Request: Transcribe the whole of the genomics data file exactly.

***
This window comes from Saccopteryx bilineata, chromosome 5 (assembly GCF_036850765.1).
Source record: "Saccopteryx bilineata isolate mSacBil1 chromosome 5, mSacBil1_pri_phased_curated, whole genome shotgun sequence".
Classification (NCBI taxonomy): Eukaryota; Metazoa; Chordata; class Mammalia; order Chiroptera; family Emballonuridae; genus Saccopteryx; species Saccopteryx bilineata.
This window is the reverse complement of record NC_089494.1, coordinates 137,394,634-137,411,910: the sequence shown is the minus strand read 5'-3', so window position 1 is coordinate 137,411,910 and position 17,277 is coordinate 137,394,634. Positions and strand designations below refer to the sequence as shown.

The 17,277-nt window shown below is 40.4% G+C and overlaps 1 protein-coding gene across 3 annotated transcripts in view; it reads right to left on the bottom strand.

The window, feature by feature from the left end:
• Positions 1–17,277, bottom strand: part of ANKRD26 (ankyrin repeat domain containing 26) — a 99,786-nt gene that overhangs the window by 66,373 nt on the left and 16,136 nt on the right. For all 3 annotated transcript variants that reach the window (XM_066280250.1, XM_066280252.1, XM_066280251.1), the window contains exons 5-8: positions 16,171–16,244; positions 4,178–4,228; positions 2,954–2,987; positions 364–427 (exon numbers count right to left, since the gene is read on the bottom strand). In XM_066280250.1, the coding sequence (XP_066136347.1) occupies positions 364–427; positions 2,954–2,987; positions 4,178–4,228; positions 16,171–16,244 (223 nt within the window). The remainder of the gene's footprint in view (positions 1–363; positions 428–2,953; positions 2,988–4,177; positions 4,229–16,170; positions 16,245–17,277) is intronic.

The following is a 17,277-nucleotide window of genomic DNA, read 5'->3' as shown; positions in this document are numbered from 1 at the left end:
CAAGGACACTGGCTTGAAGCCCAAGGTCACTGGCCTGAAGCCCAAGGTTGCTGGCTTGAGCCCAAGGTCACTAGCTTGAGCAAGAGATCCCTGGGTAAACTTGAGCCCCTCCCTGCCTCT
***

This window comes from Saccopteryx bilineata, chromosome 5 (assembly GCF_036850765.1).
Source record: "Saccopteryx bilineata isolate mSacBil1 chromosome 5, mSacBil1_pri_phased_curated, whole genome shotgun sequence".
Classification (NCBI taxonomy): Eukaryota; Metazoa; Chordata; class Mammalia; order Chiroptera; family Emballonuridae; genus Saccopteryx; species Saccopteryx bilineata.
This window is the reverse complement of record NC_089494.1, coordinates 137,394,634-137,411,910: the sequence shown is the minus strand read 5'-3', so window position 1 is coordinate 137,411,910 and position 17,277 is coordinate 137,394,634. Positions and strand designations below refer to the sequence as shown.

The 17,277-nt window shown below is 40.4% G+C and overlaps 1 protein-coding gene across 3 annotated transcripts in view; it reads right to left on the bottom strand.

The window, feature by feature from the left end:
• Positions 1–17,277, bottom strand: part of ANKRD26 (ankyrin repeat domain containing 26) — a 99,786-nt gene that overhangs the window by 66,373 nt on the left and 16,136 nt on the right. For all 3 annotated transcript variants that reach the window (XM_066280250.1, XM_066280252.1, XM_066280251.1), the window contains exons 5-8: positions 16,171–16,244; positions 4,178–4,228; positions 2,954–2,987; positions 364–427 (exon numbers count right to left, since the gene is read on the bottom strand). In XM_066280250.1, the coding sequence (XP_066136347.1) occupies positions 364–427; positions 2,954–2,987; positions 4,178–4,228; positions 16,171–16,244 (223 nt within the window). The remainder of the gene's footprint in view (positions 1–363; positions 428–2,953; positions 2,988–4,177; positions 4,229–16,170; positions 16,245–17,277) is intronic.

The following is a 17,277-nucleotide window of genomic DNA, read 5'->3' as shown; positions in this document are numbered from 1 at the left end:
CAAGGACACTGGCTTGAAGCCCAAGGTCACTGGCCTGAAGCCCAAGGTTGCTGGCTTGAGCCCAAGGTCACTAGCTTGAGCAAGAGATCCCTGGGTAAACTTGAGCCCCTCCCTGCCTCT